The Chessmen of Mars

By Edgar Rice Burroughs

Page 87

he came and
when he found it and that it was open he paused for a moment,
listening; then he approached and looked within. Assured that there was
none within sight to apprehend him he stepped through the gateway into
the city.

He found himself in a narrow street that paralleled the wall. Upon the
opposite side rose buildings of an architecture unknown to him, yet
strangely beautiful. While the buildings were packed closely together
there seemed to be no two alike and their fronts were of all shapes and
heights and of many hues. The skyline was broken by spire and dome and
minaret and tall, slender towers, while the walls supported many a
balcony and in the soft light of Cluros, the farther moon, now low in
the west, he saw, to his surprise and consternation, the figures of
people upon the balconies. Directly opposite him were two women and a
man. They sat leaning upon the rail of the balcony looking, apparently,
directly at him; but if they saw him they gave no sign.

Turan hesitated a moment in the face of almost certain discovery and
then, assured that they must take him for one of their own people, he
moved boldly into the avenue. Having no idea of the direction in which
he might best hope to find what he sought, and not wishing to arouse
suspicion by further hesitation, he turned to the left and stepped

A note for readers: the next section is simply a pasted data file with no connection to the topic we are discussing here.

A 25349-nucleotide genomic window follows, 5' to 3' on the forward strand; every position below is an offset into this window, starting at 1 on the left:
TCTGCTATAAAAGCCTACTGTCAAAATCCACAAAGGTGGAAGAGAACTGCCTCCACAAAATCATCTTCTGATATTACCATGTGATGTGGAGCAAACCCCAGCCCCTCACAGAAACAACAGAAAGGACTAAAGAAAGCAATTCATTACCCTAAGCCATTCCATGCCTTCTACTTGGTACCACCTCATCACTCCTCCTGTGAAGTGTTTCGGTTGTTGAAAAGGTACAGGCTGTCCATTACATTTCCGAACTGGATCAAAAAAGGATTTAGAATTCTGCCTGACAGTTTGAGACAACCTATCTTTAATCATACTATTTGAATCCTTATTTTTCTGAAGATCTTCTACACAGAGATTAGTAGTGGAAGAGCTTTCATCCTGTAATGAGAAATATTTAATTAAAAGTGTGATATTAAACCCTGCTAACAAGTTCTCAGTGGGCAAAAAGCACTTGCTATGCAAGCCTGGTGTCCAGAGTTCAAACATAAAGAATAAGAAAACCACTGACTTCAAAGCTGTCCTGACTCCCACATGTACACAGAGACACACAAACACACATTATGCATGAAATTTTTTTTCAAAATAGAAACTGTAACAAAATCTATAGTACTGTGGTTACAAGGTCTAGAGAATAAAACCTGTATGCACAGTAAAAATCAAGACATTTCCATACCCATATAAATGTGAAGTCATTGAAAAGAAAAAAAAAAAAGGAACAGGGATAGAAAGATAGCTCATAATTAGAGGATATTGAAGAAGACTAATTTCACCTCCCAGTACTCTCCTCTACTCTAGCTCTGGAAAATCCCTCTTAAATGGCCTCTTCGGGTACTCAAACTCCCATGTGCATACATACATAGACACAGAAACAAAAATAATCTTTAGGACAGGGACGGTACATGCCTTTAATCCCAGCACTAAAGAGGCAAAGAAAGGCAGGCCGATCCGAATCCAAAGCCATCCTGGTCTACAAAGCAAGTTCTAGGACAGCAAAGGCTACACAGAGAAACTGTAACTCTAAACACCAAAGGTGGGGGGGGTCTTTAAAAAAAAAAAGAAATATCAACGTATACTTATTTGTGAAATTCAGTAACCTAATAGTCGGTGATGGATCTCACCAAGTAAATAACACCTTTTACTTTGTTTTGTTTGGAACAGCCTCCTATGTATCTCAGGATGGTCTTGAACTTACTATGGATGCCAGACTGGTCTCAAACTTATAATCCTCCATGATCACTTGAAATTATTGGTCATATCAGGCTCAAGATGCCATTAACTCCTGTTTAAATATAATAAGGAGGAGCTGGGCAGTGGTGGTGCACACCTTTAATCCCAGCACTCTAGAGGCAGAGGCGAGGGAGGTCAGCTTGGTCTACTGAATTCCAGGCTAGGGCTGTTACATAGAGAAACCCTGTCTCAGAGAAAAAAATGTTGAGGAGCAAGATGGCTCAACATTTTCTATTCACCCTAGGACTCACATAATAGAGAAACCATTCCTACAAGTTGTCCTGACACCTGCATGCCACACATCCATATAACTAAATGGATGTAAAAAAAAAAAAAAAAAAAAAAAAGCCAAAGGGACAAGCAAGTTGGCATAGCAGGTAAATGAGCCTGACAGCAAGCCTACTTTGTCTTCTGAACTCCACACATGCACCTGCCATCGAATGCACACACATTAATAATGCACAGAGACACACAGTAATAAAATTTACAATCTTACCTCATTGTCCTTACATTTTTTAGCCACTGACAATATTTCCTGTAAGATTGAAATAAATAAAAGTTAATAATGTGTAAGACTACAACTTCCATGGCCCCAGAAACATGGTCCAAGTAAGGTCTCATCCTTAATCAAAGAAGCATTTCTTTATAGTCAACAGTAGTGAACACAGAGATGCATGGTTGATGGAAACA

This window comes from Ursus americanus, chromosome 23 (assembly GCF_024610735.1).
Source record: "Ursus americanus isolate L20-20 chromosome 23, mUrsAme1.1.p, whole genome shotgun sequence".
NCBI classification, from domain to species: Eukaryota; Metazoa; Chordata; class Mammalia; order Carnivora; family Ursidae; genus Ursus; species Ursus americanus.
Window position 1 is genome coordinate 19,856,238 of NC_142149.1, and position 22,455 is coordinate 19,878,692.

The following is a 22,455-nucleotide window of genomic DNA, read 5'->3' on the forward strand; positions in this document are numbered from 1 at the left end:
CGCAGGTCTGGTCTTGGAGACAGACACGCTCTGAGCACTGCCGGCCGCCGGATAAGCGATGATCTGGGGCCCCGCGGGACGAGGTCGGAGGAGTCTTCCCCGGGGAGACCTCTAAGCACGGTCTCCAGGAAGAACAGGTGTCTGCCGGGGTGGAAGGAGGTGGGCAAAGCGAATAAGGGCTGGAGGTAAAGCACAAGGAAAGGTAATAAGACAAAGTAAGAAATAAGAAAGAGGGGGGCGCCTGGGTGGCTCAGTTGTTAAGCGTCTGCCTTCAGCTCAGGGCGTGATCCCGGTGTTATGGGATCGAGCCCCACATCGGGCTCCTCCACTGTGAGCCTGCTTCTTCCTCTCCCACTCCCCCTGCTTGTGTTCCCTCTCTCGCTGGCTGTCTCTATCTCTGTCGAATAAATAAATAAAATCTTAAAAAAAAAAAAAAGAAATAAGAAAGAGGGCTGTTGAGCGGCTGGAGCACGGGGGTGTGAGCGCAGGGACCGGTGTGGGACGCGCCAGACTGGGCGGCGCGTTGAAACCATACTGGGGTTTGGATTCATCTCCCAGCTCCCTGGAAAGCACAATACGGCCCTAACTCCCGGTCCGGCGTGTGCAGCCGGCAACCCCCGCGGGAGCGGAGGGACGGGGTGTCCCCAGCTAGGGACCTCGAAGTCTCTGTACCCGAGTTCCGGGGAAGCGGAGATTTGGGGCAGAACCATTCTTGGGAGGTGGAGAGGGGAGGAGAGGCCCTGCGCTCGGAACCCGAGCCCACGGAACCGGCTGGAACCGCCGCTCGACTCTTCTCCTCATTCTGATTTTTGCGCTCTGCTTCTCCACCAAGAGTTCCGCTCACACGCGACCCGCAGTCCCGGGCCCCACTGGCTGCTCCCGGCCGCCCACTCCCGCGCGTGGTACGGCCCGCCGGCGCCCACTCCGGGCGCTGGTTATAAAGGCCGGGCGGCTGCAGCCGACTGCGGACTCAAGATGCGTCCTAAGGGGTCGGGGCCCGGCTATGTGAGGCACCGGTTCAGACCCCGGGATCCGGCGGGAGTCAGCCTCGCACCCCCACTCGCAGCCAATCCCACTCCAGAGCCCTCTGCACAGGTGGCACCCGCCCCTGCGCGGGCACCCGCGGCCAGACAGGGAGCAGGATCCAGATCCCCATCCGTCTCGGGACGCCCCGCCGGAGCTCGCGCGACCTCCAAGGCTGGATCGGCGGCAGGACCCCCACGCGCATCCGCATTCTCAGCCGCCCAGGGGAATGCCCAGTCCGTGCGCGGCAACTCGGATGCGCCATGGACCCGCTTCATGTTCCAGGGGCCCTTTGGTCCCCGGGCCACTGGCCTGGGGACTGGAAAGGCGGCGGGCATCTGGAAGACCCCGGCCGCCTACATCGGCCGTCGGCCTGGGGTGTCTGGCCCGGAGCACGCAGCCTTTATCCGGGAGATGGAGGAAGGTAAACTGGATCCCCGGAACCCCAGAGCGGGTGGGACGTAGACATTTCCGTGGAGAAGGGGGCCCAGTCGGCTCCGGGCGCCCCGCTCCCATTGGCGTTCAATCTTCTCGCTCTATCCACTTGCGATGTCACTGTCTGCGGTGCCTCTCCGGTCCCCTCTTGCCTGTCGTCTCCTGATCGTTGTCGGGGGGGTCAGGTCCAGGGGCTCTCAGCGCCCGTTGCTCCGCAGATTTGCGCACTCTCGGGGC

briskly along the pavement with the intention of placing himself as
quickly as possible beyond the observation of those nocturnal watchers.
He knew that the night must be far spent; and so he could not but
wonder why people should sit upon their balconies when they should have
been asleep among their silks and furs. At first he had thought them
the late guests of some convivial host; but the windows behind them
were shrouded in darkness and utter quiet prevailed, quite upsetting
such a theory. And as he proceeded he passed many another group sitting
silently upon other balconies. They paid no attention to him, seeming
not even to note his passing. Some leaned with a single elbow upon the
rail, their chins resting in their palms; others leaned upon both arms
across the balcony, looking down into the street, while several that he
saw held musical instruments in their hands, but their fingers moved
not upon the strings.

And then Turan came to a point where the avenue turned to the right, to
skirt a building that jutted from the inside of the city wall, and as
he rounded the corner he came full

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